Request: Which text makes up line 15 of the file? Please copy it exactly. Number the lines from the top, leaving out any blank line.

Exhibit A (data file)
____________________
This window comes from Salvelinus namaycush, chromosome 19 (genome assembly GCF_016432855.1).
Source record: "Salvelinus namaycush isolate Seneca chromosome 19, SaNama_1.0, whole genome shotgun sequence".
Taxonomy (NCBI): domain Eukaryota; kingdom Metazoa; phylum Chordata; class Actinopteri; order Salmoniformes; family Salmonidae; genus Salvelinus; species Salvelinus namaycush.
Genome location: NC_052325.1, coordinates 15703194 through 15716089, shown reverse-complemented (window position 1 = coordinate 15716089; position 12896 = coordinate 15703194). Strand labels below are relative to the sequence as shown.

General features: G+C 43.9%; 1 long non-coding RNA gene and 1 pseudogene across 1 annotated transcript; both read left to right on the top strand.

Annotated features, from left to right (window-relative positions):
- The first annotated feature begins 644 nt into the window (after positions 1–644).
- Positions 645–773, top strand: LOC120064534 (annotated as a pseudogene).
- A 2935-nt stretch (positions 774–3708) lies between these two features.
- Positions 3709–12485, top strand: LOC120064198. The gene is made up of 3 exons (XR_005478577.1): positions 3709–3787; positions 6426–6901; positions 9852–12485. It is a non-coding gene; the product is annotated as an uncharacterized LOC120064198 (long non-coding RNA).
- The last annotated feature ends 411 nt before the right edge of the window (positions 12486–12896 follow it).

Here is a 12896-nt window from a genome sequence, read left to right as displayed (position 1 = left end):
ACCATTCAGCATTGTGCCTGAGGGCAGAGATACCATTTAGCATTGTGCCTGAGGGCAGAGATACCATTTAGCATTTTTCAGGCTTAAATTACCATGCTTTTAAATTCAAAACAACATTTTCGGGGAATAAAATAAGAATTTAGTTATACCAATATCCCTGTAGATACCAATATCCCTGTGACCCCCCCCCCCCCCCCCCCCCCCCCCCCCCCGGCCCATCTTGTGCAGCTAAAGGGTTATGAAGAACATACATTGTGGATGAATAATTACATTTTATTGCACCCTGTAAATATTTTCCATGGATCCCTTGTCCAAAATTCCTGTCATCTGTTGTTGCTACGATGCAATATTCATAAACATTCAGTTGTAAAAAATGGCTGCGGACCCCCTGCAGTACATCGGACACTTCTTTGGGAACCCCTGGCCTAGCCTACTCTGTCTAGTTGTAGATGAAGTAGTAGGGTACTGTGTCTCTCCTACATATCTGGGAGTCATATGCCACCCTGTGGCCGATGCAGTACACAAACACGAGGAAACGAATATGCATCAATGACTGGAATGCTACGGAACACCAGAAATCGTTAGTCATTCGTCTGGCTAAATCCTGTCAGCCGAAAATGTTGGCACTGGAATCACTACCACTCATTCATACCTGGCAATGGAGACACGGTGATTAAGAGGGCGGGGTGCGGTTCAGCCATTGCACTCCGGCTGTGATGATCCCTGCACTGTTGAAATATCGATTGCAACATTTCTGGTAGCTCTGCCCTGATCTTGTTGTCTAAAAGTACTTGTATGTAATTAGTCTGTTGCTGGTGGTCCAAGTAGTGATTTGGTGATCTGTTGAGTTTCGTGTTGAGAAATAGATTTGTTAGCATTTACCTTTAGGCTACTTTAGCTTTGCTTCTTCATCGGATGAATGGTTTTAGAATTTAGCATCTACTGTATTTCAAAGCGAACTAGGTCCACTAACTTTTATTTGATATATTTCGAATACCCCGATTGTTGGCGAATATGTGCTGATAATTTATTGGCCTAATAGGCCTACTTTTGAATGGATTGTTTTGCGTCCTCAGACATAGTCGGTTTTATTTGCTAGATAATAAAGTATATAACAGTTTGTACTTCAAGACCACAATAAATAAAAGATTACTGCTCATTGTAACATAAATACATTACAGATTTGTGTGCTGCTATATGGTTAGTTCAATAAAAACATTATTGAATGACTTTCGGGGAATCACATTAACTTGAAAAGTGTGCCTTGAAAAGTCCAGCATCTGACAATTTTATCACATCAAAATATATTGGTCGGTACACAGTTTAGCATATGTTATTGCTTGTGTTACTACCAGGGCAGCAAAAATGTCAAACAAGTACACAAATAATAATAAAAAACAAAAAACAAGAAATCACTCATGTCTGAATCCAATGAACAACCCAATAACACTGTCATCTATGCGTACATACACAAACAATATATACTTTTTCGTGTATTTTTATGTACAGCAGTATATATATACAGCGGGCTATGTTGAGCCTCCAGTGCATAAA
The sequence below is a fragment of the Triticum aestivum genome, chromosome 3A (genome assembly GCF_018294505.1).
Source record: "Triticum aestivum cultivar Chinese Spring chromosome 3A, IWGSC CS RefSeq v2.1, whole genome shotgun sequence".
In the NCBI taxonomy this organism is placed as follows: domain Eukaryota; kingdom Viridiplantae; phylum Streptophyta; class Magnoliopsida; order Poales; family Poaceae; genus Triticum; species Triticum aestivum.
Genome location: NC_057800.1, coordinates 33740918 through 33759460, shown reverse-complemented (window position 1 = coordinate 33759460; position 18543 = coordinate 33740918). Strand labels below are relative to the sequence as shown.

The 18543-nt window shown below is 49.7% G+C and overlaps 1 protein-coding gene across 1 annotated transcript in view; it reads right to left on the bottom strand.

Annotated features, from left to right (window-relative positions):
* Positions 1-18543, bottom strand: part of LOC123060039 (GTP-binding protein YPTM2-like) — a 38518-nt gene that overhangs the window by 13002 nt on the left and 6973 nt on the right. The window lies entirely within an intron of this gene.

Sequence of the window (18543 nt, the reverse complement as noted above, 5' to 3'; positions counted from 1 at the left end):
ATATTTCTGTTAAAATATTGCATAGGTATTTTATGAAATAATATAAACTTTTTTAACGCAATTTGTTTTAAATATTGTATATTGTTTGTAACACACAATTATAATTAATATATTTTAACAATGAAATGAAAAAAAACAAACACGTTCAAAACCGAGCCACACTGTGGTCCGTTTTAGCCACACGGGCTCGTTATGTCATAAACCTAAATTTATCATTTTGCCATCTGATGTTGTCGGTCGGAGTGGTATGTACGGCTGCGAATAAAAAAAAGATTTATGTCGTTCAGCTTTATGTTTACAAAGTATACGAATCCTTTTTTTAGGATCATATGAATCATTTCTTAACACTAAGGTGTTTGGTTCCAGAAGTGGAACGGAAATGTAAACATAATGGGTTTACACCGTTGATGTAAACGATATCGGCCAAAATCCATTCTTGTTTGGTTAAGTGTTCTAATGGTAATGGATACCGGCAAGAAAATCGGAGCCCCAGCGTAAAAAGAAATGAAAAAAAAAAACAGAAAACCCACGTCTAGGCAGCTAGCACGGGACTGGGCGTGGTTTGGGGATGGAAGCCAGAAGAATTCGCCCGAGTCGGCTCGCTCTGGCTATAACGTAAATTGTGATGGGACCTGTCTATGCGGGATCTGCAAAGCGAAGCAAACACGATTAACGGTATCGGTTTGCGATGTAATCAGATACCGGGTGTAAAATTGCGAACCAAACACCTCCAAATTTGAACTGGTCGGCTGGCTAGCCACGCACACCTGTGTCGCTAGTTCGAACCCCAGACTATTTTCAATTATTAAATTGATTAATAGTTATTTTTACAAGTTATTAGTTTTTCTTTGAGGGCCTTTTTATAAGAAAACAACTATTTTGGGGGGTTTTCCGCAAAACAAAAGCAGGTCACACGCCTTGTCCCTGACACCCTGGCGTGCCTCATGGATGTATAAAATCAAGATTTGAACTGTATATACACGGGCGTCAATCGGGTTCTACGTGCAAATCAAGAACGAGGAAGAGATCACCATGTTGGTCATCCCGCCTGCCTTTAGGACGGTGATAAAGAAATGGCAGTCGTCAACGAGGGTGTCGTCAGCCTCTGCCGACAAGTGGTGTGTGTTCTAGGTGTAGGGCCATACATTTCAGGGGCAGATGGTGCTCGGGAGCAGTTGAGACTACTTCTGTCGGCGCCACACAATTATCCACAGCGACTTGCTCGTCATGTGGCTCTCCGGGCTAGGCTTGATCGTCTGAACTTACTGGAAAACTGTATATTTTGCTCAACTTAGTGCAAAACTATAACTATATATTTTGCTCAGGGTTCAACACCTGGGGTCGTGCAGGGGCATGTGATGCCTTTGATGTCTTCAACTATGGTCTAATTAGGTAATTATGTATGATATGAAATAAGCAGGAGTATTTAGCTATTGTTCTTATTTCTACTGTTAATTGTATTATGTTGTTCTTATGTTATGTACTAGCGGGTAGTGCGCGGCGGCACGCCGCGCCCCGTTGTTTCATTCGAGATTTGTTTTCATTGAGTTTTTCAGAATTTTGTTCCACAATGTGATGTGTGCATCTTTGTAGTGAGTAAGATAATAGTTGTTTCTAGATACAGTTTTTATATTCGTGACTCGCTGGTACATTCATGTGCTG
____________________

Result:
Source record: "Triticum aestivum cultivar Chinese Spring chromosome 3A, IWGSC CS RefSeq v2.1, whole genome shotgun sequence".